Hand washingBMJ 1999; 318 doi: https://doi.org/10.1136/bmj.318.7185.686 (Published 13 March 1999) Cite this as: BMJ 1999;318:686
A modest measure—with big effects
- Handwashing Liaison Group* ()
Hospital acquired infection damages patients, prolongs hospital stays, consumes scarce hospital resources, and thus presents a major challenge for clinical governance.1 In a seminal intervention study 150 years ago Semmelweis insisted that doctors performing necropsies washed their hands before delivering babies, so reducing mortality due to streptococcal puerperal sepsis from 22% to 3%.2 Many studies since have confirmed that doctors decontaminating their hands between seeing patients can reduce hospital infection rates.3 Nevertheless, healthcare workers still fail to wash their hands and fail to appreciate the importance of doing so.3 This month the Department of Health has had another attempt at reminding them by sending a document and health circular to all NHS chief executives, public health directors, and microbiologists in England.
Many observational studies, mainly conducted in intensive care units, show low rates of hand washing, especially among doctors.4 Bartzokas et al observed that, despite frequent patient contacts, senior doctors washed their hands only twice during 21 hours of ward rounds.5 Though doctors spend less time than nurses in direct patient contact and may think that they need to decontaminate their hands less often, they have many transient contacts and move from ward to ward. The same is true for phlebotomists, physiotherapists, radiographers, and various technicians.
Self reporting overestimates compliance. After unobtrusive observation of doctors to obtain a baseline hand washing rate, Tibballs asked a sample to estimate their own hand washing rates before patient contact. Their perceived rate of 73% (range 50%-95%) contrasted sharply with the observed frequency of just 9%.6 Pritchard and Raper were astonished that “doctors can be so extraordinarily self-delusional about their behaviour.”7
Why is compliance so poor? Even when taught the theoretical basis of hand washing, healthcare workers do not seem to understand the risks associated with non-compliance.8 Hospital acquired infections usually present as sporadic cases, perceived as insignificant or unrelated to non-compliance. Staff horrified by lice on a patient fail to consider the potentially far more serious consequences of bacteria present on their hands.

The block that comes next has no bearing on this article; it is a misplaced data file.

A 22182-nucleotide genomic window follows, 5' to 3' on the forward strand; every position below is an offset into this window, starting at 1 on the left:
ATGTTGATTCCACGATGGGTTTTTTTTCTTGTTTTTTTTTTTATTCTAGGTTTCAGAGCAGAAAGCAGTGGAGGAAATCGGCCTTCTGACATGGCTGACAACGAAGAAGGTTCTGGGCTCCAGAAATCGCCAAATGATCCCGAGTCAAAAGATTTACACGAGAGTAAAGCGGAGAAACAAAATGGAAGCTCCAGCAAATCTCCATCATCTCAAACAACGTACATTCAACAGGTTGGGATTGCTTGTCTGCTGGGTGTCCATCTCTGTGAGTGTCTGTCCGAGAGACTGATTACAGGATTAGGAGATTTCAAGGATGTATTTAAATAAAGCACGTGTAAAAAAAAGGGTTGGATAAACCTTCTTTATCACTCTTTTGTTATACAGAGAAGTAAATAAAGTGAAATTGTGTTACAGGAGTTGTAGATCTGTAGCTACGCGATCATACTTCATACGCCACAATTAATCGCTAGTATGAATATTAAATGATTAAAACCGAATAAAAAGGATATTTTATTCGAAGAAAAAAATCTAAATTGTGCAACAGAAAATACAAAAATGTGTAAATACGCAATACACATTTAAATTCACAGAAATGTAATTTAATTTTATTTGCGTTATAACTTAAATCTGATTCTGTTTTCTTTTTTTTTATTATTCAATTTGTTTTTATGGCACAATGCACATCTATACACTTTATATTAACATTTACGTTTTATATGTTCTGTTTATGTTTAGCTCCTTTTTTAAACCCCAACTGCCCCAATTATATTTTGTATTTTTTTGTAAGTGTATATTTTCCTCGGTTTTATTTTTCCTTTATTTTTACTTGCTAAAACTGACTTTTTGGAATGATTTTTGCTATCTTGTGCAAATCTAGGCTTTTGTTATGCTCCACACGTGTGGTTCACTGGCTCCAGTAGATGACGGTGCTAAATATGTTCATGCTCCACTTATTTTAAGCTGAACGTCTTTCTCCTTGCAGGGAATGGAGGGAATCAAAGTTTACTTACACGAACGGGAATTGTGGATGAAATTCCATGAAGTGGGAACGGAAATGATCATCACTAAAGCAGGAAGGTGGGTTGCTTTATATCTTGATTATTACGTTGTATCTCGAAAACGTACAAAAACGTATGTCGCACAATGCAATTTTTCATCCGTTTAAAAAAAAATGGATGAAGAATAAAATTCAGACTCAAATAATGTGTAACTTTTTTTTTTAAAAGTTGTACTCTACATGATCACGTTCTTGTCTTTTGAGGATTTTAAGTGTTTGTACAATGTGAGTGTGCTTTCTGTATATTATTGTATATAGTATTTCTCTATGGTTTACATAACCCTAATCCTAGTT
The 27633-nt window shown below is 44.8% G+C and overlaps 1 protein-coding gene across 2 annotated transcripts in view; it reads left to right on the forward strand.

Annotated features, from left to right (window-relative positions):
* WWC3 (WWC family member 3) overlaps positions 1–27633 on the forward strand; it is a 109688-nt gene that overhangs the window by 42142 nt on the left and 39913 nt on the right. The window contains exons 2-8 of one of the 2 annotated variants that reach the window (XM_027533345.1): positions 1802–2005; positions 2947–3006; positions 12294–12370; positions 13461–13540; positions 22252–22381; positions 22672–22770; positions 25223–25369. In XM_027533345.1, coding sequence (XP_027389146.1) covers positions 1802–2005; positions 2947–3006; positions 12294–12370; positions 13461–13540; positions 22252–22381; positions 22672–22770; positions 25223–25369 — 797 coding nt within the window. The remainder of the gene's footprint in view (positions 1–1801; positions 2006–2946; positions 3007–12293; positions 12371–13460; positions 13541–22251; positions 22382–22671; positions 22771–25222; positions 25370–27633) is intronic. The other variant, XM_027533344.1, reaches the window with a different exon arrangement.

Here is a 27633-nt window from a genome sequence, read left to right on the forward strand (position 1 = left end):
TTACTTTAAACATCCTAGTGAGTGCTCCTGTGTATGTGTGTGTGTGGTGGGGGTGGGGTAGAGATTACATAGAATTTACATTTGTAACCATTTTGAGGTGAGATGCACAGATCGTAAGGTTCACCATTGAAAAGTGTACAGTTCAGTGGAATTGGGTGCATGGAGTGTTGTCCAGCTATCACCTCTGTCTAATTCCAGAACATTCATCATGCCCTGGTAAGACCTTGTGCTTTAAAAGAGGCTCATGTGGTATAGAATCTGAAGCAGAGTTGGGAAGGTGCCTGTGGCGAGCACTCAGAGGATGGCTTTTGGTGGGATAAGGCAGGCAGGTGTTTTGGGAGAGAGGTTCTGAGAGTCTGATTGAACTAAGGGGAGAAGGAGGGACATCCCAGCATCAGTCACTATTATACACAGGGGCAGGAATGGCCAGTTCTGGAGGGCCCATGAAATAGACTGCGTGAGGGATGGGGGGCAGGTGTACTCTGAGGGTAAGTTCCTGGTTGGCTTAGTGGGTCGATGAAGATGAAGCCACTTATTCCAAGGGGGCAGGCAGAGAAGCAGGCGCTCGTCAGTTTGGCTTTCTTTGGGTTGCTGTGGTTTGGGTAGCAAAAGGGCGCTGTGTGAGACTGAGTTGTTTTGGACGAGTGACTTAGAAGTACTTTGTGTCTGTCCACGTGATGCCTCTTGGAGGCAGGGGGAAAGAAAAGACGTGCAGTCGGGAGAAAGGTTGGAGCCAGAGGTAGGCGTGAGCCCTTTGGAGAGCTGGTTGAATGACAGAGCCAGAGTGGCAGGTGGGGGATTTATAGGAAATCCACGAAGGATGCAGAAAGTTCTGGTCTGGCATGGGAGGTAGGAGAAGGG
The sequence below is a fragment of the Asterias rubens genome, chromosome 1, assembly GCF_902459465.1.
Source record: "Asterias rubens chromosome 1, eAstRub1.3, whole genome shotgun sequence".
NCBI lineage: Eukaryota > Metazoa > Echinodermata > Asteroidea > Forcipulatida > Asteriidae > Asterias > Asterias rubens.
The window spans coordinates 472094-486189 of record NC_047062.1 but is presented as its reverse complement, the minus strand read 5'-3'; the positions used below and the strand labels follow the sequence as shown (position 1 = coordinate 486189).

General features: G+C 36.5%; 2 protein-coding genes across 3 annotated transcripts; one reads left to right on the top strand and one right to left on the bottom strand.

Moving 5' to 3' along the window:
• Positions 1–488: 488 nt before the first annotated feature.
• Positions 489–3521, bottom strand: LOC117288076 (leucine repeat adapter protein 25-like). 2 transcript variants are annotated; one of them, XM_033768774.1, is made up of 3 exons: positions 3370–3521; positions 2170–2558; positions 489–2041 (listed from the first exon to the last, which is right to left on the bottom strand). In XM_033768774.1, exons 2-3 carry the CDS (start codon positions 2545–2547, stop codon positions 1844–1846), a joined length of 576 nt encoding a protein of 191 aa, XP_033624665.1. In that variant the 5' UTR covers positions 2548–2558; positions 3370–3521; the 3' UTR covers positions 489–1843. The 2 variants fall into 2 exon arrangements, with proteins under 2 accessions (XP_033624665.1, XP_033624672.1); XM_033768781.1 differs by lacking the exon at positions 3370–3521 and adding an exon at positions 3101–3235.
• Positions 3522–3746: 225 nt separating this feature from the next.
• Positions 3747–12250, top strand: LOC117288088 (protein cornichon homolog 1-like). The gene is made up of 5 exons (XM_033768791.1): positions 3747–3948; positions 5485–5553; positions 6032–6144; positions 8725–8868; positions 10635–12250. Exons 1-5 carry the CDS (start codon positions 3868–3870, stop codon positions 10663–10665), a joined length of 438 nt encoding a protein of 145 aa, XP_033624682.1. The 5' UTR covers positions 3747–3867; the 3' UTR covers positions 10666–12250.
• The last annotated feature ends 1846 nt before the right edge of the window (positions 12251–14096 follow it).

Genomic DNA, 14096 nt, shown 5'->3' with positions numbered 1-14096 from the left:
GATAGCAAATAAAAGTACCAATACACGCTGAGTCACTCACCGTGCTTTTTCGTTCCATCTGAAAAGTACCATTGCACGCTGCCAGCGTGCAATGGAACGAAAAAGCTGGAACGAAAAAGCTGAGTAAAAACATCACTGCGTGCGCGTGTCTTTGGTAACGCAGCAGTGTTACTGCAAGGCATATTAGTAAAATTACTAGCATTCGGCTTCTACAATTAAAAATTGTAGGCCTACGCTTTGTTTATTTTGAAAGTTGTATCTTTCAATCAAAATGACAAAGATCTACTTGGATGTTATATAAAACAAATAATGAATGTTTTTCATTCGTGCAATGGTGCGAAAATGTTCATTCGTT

The failure of healthcare workers to decontaminate their hands reflects fundamentals of attitudes, beliefs, and behaviour, and there are no simple solutions. Many attempts have been made to improve hand washing compliance through education, and indeed elementary hygiene practice should be taught explicitly in medical schools. Principles taught in the lecture theatre can be reinforced by experiential learning, such as demonstrating the need for proper hand washing technique by showing microbial growth from unwashed hands9 and by using fluorescent oil-based dyes to illustrate the effectiveness of hand washing. Such methods increase personal impact, but, though they may be temporarily improve compliance, behavioural changes tend not to be maintained.
Role models are important in hospital practice. Junior doctors washed their hands more often when consultants set an example (although they were not perfect, washing their hands on fewer than half the indicated occasions) (Larson and Larson, conference of Association of Practitioners in Infection Control, San Diego, 1983). Unfortunately, poor practice can also be learnt at the bedside. Junior staff and students taught to wash their hands abandoned the habit when others, especially more senior ward staff, did not bother.10 Senior staff should take the lead to achieve lasting behavioural change. To increase compliance, medical staff could police each other,11 and it has even been suggested that patients should be encouraged to ask their carers to wash their hands.
It is clear that healthcare workers fail to understand the importance of hand washing. This issue is so crucial that we need a greater commitment from management to influence their behaviour. It is now time for an explicit standard to be set, that hands should be decontaminated before each patient contact. If such a policy is not in place or being followed, the trust concerned may be liable in the event of litigation. The culture change required for this new practice may be forbidding, but similar challenges such as the safe disposal of sharps and, in another setting, the use of seat belts in cars, have been faced and overcome. Hand decontamination should have similar status to other health and safety policies, where individuals are accountable for day to day operational practices. Hand washing should be regarded as part of the normal duty of care.
* Of the Hospital Infection Society, Association of Medical Microbiologists, Department of Health, Infection Control Nurses Association, Royal College of Nursing, Public Health Laboratory Service: Barry Cookson, Gary French, Dinah Gould, Elizabeth Jenner, J McCulloch, Anne Pallett, M Schwieger, Geoffrey Scott, Jennie Wilson.